In an interview with Britain's Daily Telegraph, Tsvangirai -- who is running for a third time for president against Mugabe -- criticized Mugabe for calling the July 31 election without consultation with political allies, and charged the government failed to implement agreed-upon election reforms.
Tsvangirai joined Mugabe in a governing coalition after Mugabe won a 2009 election that provoked violence in which hundreds of people were killed. Widespread mob violence prior to the last two elections also resulted in the deaths of hundreds of people.
Tsvangirai told the newspaper if he does not win the presidency in this month's election he will decline any overture to remain as prime minister.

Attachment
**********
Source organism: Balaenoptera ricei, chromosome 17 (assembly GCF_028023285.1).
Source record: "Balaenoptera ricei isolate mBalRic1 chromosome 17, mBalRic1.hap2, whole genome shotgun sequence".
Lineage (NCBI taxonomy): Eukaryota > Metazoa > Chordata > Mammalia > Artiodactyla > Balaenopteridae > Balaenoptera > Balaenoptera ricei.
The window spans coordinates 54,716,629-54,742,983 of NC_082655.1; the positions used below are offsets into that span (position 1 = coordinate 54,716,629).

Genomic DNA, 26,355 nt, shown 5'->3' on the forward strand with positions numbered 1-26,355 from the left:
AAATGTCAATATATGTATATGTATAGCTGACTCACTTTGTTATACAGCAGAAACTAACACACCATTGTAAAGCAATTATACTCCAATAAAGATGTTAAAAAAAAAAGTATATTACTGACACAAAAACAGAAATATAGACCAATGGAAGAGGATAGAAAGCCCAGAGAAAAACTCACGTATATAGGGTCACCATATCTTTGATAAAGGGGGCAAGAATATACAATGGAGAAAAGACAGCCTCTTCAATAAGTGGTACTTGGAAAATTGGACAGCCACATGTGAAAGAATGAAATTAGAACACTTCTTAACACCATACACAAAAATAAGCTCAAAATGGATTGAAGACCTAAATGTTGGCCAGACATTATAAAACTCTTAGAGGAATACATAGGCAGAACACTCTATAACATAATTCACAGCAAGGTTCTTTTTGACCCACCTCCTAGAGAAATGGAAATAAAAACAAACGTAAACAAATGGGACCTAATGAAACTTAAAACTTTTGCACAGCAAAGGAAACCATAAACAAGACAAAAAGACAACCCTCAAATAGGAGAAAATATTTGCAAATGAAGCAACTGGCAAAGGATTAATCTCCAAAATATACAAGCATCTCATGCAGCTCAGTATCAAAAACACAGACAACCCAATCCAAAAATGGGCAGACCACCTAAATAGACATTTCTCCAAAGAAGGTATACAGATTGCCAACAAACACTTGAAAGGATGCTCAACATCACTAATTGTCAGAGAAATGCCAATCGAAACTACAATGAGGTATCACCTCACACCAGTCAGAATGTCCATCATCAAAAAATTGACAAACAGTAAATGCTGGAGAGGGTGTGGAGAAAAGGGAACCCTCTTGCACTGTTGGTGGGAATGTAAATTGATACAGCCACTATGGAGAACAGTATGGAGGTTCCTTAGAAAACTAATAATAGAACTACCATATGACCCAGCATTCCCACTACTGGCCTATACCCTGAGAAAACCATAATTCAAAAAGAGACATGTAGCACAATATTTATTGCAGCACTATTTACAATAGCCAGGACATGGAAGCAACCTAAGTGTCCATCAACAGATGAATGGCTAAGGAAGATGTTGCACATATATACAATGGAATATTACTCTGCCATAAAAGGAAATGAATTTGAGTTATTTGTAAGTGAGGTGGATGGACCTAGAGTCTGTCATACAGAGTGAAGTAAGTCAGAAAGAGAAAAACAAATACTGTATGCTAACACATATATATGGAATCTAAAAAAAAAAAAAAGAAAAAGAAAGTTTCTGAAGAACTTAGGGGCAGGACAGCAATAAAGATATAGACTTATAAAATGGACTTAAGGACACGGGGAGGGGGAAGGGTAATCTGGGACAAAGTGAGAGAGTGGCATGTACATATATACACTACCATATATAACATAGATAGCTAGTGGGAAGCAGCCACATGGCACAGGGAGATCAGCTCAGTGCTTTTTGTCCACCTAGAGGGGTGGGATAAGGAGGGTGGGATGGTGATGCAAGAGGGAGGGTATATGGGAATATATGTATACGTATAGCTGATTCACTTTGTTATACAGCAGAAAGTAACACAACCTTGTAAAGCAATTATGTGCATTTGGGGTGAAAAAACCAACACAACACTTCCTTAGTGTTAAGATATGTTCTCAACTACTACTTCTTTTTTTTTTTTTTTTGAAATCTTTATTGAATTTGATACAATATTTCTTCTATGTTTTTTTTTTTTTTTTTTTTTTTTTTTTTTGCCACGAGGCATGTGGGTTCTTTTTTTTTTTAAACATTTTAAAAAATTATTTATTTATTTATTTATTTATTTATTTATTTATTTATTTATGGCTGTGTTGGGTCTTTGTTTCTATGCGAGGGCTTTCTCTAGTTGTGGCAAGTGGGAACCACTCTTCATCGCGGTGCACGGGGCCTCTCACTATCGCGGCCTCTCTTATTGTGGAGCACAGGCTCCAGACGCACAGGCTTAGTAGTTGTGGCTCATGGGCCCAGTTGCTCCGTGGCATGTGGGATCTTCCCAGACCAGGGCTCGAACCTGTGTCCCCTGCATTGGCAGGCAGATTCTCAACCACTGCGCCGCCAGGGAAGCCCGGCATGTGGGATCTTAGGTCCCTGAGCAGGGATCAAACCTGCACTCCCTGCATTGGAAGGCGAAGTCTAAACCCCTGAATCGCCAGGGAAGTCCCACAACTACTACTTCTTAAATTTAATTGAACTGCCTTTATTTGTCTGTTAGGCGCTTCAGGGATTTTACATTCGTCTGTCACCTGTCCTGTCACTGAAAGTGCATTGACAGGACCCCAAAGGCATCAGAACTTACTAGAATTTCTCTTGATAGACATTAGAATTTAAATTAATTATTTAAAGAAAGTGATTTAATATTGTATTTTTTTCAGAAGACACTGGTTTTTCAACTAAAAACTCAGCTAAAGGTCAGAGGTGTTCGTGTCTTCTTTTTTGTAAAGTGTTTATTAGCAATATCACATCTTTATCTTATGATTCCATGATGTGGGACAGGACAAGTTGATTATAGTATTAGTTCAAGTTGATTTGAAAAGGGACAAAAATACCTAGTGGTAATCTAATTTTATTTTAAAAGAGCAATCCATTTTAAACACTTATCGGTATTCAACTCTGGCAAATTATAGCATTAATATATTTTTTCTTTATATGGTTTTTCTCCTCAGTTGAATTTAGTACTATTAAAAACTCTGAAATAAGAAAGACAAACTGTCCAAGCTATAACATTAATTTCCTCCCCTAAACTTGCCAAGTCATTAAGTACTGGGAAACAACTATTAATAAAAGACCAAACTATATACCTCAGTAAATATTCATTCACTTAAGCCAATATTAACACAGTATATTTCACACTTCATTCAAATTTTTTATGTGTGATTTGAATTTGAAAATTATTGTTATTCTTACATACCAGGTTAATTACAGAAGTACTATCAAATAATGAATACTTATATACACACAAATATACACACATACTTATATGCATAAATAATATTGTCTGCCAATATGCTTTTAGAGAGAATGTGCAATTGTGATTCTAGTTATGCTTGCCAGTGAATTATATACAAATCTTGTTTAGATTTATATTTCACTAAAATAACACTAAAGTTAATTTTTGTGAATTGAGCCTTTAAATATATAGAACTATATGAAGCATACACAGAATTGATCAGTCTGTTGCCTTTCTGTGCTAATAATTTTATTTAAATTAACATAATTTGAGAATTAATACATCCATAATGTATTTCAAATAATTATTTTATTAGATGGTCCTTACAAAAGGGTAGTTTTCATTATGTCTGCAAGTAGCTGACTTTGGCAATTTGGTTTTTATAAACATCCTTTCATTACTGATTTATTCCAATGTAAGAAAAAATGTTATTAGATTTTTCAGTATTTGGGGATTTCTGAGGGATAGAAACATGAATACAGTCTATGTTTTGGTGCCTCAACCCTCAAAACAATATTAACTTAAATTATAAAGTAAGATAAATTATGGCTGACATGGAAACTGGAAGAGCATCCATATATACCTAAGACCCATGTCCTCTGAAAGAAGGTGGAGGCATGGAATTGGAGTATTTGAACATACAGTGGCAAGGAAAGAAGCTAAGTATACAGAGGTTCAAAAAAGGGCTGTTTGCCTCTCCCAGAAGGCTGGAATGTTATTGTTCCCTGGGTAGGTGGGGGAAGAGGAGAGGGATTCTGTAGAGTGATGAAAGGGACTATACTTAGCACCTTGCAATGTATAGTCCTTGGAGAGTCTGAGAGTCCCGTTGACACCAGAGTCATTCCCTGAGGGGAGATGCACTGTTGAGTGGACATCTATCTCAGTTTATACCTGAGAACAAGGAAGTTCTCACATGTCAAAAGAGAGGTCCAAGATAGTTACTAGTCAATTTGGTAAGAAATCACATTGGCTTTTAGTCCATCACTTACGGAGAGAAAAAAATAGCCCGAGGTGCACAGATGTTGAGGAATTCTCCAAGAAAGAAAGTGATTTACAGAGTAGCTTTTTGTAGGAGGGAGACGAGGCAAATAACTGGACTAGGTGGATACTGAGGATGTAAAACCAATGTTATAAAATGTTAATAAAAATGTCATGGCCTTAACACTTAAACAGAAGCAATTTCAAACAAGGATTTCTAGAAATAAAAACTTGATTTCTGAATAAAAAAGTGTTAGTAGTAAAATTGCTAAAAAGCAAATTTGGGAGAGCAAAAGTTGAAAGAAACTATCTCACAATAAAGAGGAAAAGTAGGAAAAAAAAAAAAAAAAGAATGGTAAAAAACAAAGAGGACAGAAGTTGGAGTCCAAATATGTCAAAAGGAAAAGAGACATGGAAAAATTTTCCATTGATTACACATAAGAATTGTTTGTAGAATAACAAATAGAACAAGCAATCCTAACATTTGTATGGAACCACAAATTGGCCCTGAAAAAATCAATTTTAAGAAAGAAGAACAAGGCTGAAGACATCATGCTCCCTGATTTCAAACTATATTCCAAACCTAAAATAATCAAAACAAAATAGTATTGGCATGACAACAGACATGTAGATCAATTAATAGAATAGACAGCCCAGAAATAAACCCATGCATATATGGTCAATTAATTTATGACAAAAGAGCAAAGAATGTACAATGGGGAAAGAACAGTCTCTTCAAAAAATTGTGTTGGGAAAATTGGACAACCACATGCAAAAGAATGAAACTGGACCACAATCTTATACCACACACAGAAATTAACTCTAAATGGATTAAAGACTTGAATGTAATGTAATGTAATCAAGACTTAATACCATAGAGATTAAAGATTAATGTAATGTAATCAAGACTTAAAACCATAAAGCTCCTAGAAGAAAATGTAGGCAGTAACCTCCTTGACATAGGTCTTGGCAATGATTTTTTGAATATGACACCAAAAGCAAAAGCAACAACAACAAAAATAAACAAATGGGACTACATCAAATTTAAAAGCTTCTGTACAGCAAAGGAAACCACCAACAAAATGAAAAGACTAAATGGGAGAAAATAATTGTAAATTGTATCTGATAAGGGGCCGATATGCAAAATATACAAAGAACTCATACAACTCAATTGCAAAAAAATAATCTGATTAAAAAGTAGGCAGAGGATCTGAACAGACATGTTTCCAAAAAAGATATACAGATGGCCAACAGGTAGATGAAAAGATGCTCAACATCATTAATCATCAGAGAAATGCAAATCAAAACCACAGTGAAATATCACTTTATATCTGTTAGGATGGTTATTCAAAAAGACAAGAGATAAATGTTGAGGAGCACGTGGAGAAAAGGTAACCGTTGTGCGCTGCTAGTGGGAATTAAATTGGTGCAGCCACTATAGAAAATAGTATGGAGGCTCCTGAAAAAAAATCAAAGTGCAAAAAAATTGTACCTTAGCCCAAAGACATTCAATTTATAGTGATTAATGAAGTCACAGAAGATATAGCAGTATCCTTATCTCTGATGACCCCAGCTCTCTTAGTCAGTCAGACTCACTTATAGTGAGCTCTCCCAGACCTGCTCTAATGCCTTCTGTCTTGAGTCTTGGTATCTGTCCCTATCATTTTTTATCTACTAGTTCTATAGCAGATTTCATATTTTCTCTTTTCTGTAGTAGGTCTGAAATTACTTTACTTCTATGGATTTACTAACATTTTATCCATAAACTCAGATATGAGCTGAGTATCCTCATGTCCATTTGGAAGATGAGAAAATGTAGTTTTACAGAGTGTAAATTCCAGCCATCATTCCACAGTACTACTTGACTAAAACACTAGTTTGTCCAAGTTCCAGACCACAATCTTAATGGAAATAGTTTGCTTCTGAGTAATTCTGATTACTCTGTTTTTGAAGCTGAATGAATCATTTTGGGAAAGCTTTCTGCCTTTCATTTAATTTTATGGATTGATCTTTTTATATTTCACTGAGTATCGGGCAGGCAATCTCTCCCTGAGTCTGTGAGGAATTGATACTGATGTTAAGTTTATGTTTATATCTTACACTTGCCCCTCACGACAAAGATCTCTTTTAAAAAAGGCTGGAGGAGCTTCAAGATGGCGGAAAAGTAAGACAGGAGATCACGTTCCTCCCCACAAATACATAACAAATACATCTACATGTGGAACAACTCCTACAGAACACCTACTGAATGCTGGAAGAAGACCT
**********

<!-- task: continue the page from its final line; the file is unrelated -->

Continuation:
"The people of Zimbabwe are desperate to start on a new plate and actually give proper direction and proper policy direction to revive this economy, give people hope and actually start all over again," Tsvangirai said.
Accusing Mugabe of desiring to "retain power by whatever means," Tsvangirai said the Mugabe government "doesn't believe in a free and fair vote" – and he accused the government of inflating voter rolls with the names of dead voters to provide an opportunity for rigging the outcome.
"From our analysis you have 100,000 people above the age of 100," he said.
"The voters' roll has become the center for the rigging mechanism."
Aaron Carter is still in love with Hilary Duff
Kim Kardashian, Kanye West reportedly set wedding date